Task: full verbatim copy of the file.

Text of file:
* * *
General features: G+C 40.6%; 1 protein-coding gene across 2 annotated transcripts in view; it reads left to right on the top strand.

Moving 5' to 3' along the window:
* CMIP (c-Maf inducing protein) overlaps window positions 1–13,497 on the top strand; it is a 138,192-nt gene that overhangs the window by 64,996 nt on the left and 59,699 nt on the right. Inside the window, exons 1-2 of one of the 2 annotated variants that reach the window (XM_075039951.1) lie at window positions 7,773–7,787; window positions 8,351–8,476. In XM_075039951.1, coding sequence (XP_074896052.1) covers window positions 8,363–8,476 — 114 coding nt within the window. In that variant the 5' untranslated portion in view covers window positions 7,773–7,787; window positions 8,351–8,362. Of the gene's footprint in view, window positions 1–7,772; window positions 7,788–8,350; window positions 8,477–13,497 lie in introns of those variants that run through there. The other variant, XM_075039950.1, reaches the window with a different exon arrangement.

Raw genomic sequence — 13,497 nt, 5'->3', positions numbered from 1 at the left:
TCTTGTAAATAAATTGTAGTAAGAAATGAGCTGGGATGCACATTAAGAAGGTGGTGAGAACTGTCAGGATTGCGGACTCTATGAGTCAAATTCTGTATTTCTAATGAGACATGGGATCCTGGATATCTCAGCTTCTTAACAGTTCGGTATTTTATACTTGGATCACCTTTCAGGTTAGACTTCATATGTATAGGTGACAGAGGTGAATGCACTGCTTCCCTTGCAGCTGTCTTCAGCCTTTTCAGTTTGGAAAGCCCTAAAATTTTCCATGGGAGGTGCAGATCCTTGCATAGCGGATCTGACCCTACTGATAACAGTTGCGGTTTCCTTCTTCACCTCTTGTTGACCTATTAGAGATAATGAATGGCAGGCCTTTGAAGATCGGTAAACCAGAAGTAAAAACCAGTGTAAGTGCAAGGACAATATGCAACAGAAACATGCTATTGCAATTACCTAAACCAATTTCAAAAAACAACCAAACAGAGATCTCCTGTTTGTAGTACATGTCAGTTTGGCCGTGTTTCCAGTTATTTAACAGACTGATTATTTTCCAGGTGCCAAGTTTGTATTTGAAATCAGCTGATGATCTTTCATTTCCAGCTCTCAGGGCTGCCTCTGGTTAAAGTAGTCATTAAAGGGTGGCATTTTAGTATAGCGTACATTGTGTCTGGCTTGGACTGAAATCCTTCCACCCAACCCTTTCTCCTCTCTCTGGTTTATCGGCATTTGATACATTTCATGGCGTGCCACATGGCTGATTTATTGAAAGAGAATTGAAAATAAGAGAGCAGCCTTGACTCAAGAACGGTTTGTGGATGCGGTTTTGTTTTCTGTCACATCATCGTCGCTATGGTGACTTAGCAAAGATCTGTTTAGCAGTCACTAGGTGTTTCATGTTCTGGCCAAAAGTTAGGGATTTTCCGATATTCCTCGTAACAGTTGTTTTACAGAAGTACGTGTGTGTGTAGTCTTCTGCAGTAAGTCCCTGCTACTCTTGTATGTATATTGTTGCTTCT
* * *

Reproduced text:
General features: G+C 40.6%; 1 protein-coding gene across 2 annotated transcripts in view; it reads left to right on the top strand.

Moving 5' to 3' along the window:
* CMIP (c-Maf inducing protein) overlaps window positions 1–13,497 on the top strand; it is a 138,192-nt gene that overhangs the window by 64,996 nt on the left and 59,699 nt on the right. Inside the window, exons 1-2 of one of the 2 annotated variants that reach the window (XM_075039951.1) lie at window positions 7,773–7,787; window positions 8,351–8,476. In XM_075039951.1, coding sequence (XP_074896052.1) covers window positions 8,363–8,476 — 114 coding nt within the window. In that variant the 5' untranslated portion in view covers window positions 7,773–7,787; window positions 8,351–8,362. Of the gene's footprint in view, window positions 1–7,772; window positions 7,788–8,350; window positions 8,477–13,497 lie in introns of those variants that run through there. The other variant, XM_075039950.1, reaches the window with a different exon arrangement.

Raw genomic sequence — 13,497 nt, 5'->3', positions numbered from 1 at the left:
TCTTGTAAATAAATTGTAGTAAGAAATGAGCTGGGATGCACATTAAGAAGGTGGTGAGAACTGTCAGGATTGCGGACTCTATGAGTCAAATTCTGTATTTCTAATGAGACATGGGATCCTGGATATCTCAGCTTCTTAACAGTTCGGTATTTTATACTTGGATCACCTTTCAGGTTAGACTTCATATGTATAGGTGACAGAGGTGAATGCACTGCTTCCCTTGCAGCTGTCTTCAGCCTTTTCAGTTTGGAAAGCCCTAAAATTTTCCATGGGAGGTGCAGATCCTTGCATAGCGGATCTGACCCTACTGATAACAGTTGCGGTTTCCTTCTTCACCTCTTGTTGACCTATTAGAGATAATGAATGGCAGGCCTTTGAAGATCGGTAAACCAGAAGTAAAAACCAGTGTAAGTGCAAGGACAATATGCAACAGAAACATGCTATTGCAATTACCTAAACCAATTTCAAAAAACAACCAAACAGAGATCTCCTGTTTGTAGTACATGTCAGTTTGGCCGTGTTTCCAGTTATTTAACAGACTGATTATTTTCCAGGTGCCAAGTTTGTATTTGAAATCAGCTGATGATCTTTCATTTCCAGCTCTCAGGGCTGCCTCTGGTTAAAGTAGTCATTAAAGGGTGGCATTTTAGTATAGCGTACATTGTGTCTGGCTTGGACTGAAATCCTTCCACCCAACCCTTTCTCCTCTCTCTGGTTTATCGGCATTTGATACATTTCATGGCGTGCCACATGGCTGATTTATTGAAAGAGAATTGAAAATAAGAGAGCAGCCTTGACTCAAGAACGGTTTGTGGATGCGGTTTTGTTTTCTGTCACATCATCGTCGCTATGGTGACTTAGCAAAGATCTGTTTAGCAGTCACTAGGTGTTTCATGTTCTGGCCAAAAGTTAGGGATTTTCCGATATTCCTCGTAACAGTTGTTTTACAGAAGTACGTGTGTGTGTAGTCTTCTGCAGTAAGTCCCTGCTACTCTTGTATGTATATTGTTGCTTCT